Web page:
In still other aspects of the invention the degree of hydrolysis, polymerization and/or crosslinking is controlled by temperature, initiator concentration and other variables to obtain products useful for a variety of applications, including use as adsorbents, ion exchange resins of all types, hydrogels, catalysts, slow release agents, and others. The invention also provides a convenient method of reducing product cost while improving uniformity of bead size, by recycling particle fines, oversized particles, and non-uniform beads back into the linear polymer preparation step.
The linear polymers of this invention are in bead or pearl form, that is spheres having a particle diameter ranging from about 0.02 mm. to about 2 mm., preferably about 0.2 mm. to about 1 mm. The bead character thus distinguishes the products from the far smaller particle size of the latex particles present in resinous coating compositions, such as the curable polymer compositions of U.S. Pat. No. 3,879,328. Moreover, although the latter patent describes polymers prepared with vinylbenzyl alcohol monomers, the crosslinking thereof is through an ionic mechanism utilizing an acid catalyst, whereby the hydroxyl groups of the vinylbenzyl alcohol units form ether crosslinks and/or methylene crosslinks between aromatic rings (alkylation of aromatic rings) rather than the benzylic methylene and/or benzyloxy crosslinks obtained by the thermal, free radical initiated crosslinking of the present invention.
The method of preparation selected for the linear polymer beads of the invention determines the compositional character of the products. In the simplest case, vinylbenzyl chloride is polymerized in an aqueous medium in accordance with known polymerization techniques utilizing a free radical catalyst, the polymerization being accompanied by limited hydrolysis of the chloromethyl groups. Standard bead forming suspension polymerization, for example, is effected at about 55°-75°, preferably about 65° C., for about 20 to 40 hours, resulting in formation of a linear polymer bead product containing about 1-5% by weight of vinylbenzyl alcohol units. If the pH is adjusted to the alkaline side, for example about 10-12, the hydrolysis proceeds further. Hydrolysis to an even greater extent is achieved by multi-stage polymerization wherein polymerization is effected at about 50° C. for about 5-10 hours at pH of about 10.5, followed by polymerization at a higher temperature, about 60°-70° C., for about 20 hours. the temperature and duration of polymerization depend, of course, upon the decomposition temperature of the free radical initiator and its concentration, higher polymerization temperatures being selected if the decomposition temperature of the initiator is higher, and vice versa. As indicated, hydrolysis can be increased also by maintaining the pH of the polymerization mixture on the alkaline side, as by the addition of more bases (since the initially added base is usually consumed during the polymerization). For the dependence of hydrolysis of benzyl chloride groups upon pH see the paper to Tanalee and Sano in Catalysis, 10 (2), 173 (1962).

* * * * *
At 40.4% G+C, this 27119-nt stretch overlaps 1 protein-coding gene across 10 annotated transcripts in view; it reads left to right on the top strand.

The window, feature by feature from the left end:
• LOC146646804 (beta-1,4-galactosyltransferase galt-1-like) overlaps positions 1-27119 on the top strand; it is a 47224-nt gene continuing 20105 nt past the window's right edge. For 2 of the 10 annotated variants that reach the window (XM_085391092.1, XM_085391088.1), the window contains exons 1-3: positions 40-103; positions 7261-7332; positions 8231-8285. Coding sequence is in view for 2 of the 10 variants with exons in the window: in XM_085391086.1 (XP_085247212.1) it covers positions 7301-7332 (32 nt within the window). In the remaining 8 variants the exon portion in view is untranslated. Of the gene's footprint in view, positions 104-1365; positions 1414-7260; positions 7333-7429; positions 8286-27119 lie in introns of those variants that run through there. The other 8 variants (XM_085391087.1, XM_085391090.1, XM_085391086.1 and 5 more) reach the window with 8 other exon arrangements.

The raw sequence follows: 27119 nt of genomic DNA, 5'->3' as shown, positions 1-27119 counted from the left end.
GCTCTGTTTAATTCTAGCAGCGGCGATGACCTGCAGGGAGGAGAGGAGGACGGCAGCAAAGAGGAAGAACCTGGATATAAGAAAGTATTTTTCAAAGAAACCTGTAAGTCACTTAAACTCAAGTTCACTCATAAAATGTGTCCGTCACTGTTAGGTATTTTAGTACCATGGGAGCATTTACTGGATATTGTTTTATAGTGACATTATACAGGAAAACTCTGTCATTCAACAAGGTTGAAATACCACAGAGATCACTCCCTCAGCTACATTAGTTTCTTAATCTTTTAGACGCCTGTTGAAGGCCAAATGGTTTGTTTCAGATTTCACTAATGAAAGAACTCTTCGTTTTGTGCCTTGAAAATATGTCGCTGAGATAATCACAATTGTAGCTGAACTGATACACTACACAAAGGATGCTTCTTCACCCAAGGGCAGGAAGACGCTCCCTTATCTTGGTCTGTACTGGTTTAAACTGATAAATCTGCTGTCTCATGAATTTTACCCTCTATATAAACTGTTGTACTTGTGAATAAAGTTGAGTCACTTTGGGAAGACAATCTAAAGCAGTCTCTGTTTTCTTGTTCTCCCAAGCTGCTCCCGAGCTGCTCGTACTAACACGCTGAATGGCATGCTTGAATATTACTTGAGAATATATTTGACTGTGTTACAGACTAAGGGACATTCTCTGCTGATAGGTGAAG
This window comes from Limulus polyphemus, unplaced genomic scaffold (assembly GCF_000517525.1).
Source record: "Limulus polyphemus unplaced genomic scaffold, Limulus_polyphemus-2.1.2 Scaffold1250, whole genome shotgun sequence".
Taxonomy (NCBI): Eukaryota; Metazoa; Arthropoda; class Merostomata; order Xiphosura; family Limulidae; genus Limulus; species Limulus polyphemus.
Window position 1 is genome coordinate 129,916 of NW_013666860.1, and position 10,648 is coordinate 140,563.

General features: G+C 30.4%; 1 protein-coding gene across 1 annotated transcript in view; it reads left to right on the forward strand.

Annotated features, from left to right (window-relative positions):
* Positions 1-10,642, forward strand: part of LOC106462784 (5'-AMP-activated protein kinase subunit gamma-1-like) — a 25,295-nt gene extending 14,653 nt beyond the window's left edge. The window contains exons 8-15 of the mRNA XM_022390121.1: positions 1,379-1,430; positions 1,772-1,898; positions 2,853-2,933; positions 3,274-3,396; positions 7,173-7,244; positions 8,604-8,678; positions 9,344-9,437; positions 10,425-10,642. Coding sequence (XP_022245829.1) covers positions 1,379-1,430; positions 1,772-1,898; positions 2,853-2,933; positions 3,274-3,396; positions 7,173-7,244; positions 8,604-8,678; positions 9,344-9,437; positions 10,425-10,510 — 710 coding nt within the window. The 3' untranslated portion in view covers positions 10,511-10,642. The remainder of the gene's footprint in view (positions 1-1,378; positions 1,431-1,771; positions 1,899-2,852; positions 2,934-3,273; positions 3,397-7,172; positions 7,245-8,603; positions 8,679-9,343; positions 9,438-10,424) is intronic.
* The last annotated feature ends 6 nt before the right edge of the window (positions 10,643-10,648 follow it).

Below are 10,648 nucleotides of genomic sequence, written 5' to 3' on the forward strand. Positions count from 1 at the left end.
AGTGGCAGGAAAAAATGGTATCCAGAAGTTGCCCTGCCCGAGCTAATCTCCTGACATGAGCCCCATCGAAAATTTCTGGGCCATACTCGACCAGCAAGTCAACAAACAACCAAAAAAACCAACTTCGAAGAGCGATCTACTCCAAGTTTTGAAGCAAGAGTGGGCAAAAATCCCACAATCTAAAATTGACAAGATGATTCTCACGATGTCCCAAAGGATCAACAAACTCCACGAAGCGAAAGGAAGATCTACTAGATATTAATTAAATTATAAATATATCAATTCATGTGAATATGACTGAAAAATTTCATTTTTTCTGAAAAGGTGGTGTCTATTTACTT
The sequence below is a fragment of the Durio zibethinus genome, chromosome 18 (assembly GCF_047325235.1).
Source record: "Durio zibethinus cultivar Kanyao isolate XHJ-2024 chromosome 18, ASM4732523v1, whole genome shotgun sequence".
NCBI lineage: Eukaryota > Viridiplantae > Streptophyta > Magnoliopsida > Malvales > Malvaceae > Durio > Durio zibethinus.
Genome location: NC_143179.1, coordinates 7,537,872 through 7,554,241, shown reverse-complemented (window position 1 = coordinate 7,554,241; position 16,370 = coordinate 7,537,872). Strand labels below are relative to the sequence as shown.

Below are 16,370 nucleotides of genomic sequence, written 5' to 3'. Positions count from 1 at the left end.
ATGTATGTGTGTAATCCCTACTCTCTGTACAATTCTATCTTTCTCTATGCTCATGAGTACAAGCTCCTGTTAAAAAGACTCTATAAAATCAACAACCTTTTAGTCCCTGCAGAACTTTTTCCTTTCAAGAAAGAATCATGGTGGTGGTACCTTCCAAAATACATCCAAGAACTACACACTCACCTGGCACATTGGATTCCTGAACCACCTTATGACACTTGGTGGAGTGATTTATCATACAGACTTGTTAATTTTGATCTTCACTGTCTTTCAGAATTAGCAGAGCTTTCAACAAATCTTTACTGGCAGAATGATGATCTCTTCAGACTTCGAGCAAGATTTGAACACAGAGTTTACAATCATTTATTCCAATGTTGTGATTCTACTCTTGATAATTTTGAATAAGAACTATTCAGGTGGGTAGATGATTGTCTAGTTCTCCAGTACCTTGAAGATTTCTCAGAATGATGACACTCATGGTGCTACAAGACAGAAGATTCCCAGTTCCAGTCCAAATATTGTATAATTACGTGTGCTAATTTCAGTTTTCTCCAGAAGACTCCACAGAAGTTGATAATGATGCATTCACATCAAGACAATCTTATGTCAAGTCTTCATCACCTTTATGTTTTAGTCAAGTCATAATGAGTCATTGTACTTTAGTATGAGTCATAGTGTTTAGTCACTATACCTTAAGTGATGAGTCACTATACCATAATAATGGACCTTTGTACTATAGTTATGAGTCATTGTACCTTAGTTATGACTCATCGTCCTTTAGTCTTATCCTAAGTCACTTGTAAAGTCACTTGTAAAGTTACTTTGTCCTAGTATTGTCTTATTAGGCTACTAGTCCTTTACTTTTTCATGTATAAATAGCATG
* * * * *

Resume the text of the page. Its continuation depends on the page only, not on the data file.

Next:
When starting with vinylbenzyl chloride and hydrolyzing in situ, hydrolysis may be controlled such that from about 0.5 to about 20% by weight of the linear polymer comprises vinylbenzyl alcohol units. While in theory hydrolysis could proceed to an even greater extent, there is no practical reason for hydrolyzing to more than about 20% by weight, and as a general rule hydrolysis to the extent of about 1-5% by weight is adequate for most uses of the linear polymers.
While the foregoing in situ hydrolysis and polymerization results in linear polymers containing vinylbenzyl alcohol and vinylbenzyl chloride units, one or more other monomers may also be included in the polymerization mixture. These monomers may be any alpha, beta-monoethylenically unsaturated monomers known to be useful for the formation of ion exchange resins and adsorbents. Examples of such monomers include vinyl esters (C1 -C18) aliphatic acids such as vinyl acetate, laurate, and stearate; esters of acrylic acid or methacrylic acid with (C1 -C18) alcohols, including (C1 -C18) alkanols, benzyl alcohol, cyclohexyl alcohol, and isobornyl alcohol, such as butylacrylate or methacrylate, 2-ethylhexylacrylate or methacrylate, octadecylacrylate or methacrylate; a vinyl aromatic hydrocarbon such as styrene, vinyl toluene, isopropenyl toluene, and various dialkyl styrene; nitriles such as acrylonitrile, methacrylonitrile, ethacrylonitrile and phenylacrylonitrile; acrylamide, methacrylamide and ethacrylamide; N-methylol acrylamide, N-monoalkyl and -dialkyl acrylamide and methacrylamides such as N-monomethyl, -ethyl, -propyl, -butyl, and N-dimethyl, -ethyl, -propyl, and -butyl alkacrylamides; N-monophenyl and -diphenyl, -acrylamides and -methacrylamides; vinyl ethers such as butyl vinyl ethers; N-vinyllactams such as N-vinylpyrrolidone; itaconic diesters containing a single CH2 ═< grouping, e.g., dimethyl, diethyl, dipropyl, dibutyl and other saturated aliphatic monohydric alcohol diesters of itaconic acid, and aromatic diesters such as diphenyl itaconate and di(phenylethyl) itaconate; allyl and methallyl esters of saturated aliphatic monocarboxylic acids, such as allyl and methallyl acetates, allyl and methallyl propionates, and allyl and methallyl valerates; vinyl thiophenes; various N-vinyl heterocyclics such as the 2-vinyl and 4-vinyl pyridines and alkylated vinyl pyridines and the like. Such comonomers may be used singly or in any combinations with vinylbenzyl chloride in any proportions which will provide the desired degree of hydrolysis for thermal crosslinking purposes.